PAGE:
That is a category I have just noticed as I looked for some new books to read on my Kindle. New-Adult fiction? What the hell does that mean? Is it from people who are currently new adults? Which begs the question, when does one officially become an adult? Regardless, I clicked on the word and was presented with the standard fiction I have been reading for years or so I thought.
New-Adult fiction was coined by St. Martin’s Press in 2009. The genre is focused on that in-between period. The reader is not a kid anymore (YA) but not an adult either. People would call this the time between graduating high school and getting out of college. This genre would focus on issues that people go through in that in-between period. New relationships, college, figuring out sex and everything involved with it. An ABC news article called it, “smut fiction.” Harper Collins calls it a label for parents to know if the book will be acceptable for their child.
I’ve looked through the novels that are listed under this new category. A lot of them remind me of the books I was reading in my late teen’s early twenties. We used to call these books fiction or even worse, chick lit (I hate that term, but that is for another time). Why the segmentation? Some think this was a marketing scheme and I can see that. Usually these themes of leaving childhood and entering that even more confusing time of adulthood was covered under fiction. Now we have this new category that has highlighted this weird time and put a special price on it. I have a problem with that. Let’s charge people more to read about a time they are currently living in.
Please, don’t segment me. I feel like after I get out of reading ‘young adult’ (which I still read from time to time) I was hoping I could just be left alone to find my way through the fiction aisles. Lost in time and space. Much like life after being a teenager. Don’t force me into a box because it helps market certain books.
I’ve noticed the category, and like a lot of publishing houses, I’m choosing to ignore it. If your book is that great, I will find it. Sooner or later I do.
What do you think? Does this new category annoy you too or do you believe that it was needed? Tell me below!
Thanks for reading and until next time, have a great day.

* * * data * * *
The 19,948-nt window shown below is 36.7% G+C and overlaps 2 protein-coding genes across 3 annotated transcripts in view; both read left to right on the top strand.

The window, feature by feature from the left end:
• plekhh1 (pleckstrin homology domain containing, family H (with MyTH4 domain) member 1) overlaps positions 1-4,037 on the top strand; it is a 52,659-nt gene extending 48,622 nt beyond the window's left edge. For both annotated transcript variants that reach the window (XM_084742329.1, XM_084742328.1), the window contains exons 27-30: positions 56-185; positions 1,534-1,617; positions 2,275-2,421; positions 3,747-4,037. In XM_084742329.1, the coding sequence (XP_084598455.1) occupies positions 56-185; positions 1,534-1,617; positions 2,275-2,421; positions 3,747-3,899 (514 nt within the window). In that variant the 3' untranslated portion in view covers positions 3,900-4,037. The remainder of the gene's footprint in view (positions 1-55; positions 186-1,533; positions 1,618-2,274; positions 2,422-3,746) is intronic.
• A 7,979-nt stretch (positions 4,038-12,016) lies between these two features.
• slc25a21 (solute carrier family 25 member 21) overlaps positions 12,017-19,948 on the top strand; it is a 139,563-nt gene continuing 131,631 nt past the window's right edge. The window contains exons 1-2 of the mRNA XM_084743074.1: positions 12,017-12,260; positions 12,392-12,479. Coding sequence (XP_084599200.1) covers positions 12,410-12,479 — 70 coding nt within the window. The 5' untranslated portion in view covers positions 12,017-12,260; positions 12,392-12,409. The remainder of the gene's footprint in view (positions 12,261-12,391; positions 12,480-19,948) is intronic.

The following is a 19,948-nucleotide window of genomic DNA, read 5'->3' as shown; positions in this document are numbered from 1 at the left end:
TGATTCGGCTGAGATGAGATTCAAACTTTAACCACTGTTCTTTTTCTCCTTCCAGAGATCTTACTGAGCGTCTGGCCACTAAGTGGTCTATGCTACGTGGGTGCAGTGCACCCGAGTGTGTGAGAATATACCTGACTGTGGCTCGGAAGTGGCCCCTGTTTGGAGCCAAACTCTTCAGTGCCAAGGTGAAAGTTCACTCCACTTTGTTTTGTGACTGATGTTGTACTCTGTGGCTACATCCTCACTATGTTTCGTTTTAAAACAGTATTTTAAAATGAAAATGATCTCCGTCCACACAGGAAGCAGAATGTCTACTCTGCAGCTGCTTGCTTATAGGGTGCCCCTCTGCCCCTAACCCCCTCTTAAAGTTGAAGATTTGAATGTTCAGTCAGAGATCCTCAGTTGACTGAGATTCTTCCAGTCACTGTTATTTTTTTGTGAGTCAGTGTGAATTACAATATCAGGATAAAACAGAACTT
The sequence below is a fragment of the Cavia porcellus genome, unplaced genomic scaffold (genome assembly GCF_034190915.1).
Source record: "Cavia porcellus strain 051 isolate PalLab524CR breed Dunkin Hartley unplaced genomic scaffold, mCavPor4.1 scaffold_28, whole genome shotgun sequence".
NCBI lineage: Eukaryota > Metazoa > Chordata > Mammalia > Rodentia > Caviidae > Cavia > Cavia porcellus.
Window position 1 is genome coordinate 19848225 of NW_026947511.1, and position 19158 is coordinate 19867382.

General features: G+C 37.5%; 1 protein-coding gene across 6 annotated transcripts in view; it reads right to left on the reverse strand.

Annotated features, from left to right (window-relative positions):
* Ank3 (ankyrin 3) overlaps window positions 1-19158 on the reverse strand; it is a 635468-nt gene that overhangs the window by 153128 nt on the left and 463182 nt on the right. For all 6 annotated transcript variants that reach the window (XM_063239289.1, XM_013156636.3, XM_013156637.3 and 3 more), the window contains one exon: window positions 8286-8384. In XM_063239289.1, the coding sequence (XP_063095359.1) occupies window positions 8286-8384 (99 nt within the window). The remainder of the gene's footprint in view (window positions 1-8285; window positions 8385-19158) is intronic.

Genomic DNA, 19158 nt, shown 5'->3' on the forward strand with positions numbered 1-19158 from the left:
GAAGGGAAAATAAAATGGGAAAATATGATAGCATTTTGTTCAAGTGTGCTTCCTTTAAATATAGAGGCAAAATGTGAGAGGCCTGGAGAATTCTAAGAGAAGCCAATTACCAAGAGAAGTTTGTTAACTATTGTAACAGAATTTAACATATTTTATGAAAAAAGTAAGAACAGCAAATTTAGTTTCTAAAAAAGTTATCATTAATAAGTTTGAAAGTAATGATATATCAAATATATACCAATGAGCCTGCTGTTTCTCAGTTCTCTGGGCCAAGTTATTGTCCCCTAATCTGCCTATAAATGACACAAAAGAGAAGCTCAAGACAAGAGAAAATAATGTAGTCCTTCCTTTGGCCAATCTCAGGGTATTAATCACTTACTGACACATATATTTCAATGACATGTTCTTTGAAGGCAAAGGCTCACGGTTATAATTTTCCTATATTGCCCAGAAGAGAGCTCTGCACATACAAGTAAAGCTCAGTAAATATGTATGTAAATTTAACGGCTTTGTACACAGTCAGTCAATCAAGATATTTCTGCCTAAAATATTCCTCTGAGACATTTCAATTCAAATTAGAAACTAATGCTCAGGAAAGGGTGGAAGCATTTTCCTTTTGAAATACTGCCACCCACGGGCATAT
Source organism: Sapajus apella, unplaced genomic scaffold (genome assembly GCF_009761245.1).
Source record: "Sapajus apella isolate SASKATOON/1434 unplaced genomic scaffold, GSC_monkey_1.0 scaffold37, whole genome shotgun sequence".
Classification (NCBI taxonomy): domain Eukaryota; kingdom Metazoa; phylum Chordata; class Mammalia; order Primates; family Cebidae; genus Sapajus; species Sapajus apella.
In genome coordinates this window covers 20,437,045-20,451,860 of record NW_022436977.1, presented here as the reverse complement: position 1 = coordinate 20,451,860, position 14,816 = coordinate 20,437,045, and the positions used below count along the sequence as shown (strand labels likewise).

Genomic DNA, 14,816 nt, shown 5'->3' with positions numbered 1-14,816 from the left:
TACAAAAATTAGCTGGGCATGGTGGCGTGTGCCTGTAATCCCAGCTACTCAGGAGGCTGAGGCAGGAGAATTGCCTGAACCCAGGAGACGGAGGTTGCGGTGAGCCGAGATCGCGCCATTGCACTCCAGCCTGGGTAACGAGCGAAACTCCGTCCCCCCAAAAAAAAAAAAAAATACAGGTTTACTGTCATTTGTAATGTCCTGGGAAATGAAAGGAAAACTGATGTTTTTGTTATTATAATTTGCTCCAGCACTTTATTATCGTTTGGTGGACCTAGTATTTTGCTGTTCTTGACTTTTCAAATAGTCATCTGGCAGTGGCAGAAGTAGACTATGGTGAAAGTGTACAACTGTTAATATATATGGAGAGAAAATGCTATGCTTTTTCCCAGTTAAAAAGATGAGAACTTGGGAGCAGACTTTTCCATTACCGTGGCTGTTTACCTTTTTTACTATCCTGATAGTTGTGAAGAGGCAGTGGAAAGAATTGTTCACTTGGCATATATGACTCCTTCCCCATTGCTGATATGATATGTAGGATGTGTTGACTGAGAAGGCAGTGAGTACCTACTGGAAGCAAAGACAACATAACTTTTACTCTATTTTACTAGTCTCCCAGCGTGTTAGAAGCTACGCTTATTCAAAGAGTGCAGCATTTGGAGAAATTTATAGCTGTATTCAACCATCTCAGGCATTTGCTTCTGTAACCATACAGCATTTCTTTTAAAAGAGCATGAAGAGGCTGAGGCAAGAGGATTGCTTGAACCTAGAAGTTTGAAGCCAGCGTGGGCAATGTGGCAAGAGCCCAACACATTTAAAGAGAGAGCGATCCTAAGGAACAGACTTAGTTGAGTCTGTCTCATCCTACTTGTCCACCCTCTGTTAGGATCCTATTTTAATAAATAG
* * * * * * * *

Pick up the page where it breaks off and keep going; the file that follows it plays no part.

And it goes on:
I had another blog planned. Something to go along with the one published the day before. Maybe I will write that blog someday but that day is not today.
Something has grabbed my attention recently. I was in Barnes and Noble for the Manga sale when I came across Go Set a Watchman. I, up to that point, was set on not reading it. I had read so many conflicting reports on the validity of this manuscript. In addition, how the publishing company was taking advantage of the author. However, as I stood there, I felt compelled to pick it up and buy it. In hard copy.
Some authors deserve to be read the old-fashioned well. Harper Lee is on that list for me.
Before you ask. I have not read it yet. I am waiting for that strange mood to strike me again.
What am I getting at? Give me a few seconds. I am getting to my point. Just the other week I heard about a new Dr. Seuss book that was found and would be published (on Tuesday in fact).
Odd. Another bestselling author, long gone from society, had another book out there. Just waiting among the dust. Waiting to be noticed by someone.
It seems to be the summer of lost dreams and old thoughts. What is next? Jane Austen wrote a sequel to Pride and Prejudice? Just waiting to be found in an old quilt she had as a child?
Why are so many books being found? Why are publishing companies so eager to find these books instead of developing and nurturing new authors?
Money. Easy marketing. Guaranteed success. There are so many reasons why publishing companies do what they do. What am I getting at is…why? Why do we need sequels or new novels from the authors that are long gone from the public conscience only revived by random writings on the internet?
There is a quote in The Atlantic that really struck me hard:
Or perhaps Lee, alive but ill, is being treated the way so many deceased authors are: as ideas rather than people, as brands and businesses rather than messy collections of doubts and desires.
That rings true to me. Harper Collins does not care about Harper Lee. They care about her brand. They care about the bottom line. Which makes me sick.
I know I am being precious. Nothing is black and white but when it comes to certain authors I just do not want to see any more from them. I actually loved that Harper Lee was a one-book novelist. I felt like she said what she wanted to say. She left her mark on so many generations and future generations to come.
Will this book ruin that? Will it ruin the mark that book left on my life?
Why do we need to find these manuscripts if they just ruin the legacy left behind?
Welcome back to the randomness! What is on deck today?
Books and Television Shows: Perfect Together (Suck it Jersey. Stealing the states tagline.)
Ok. That statement is not true for everyone. In fact, when people find out that their favorite book series is going to be a television show…things go bad. Fans get upset and things go awry. Of course, me being me, I go against the grain.
I recently was cleaning up my Good Reads profile (shameless plug) and I was thinking about all the books that really had an effect on my life. How much I would love to see those characters from those books brought to life on screen.
Which brings me to my list of three book series that I want to see on screen. Warning: Two are teen books and one does not really belong, but it will always have a place in my heart.
In Death Series by J.D. Robb
Who is Dead?
Ask around and most people are not even aware this series exists. Fandom may feel non-existent, but there is a following. An intense one. If you do not know, J.D. Robb aka Nora Roberts (yes…that Nora Roberts) writes about Eve Dallas a detective in the 21st Century. She solves tough mysteries with the help of her husband, Roarke (Roarke. Just Roarke), Peabody (her partner), Feeney and McNab (Tech crew) and Dr. Mira (the sanity factor). There are massive amounts of other side characters that add to Eve’s life in good and bad ways.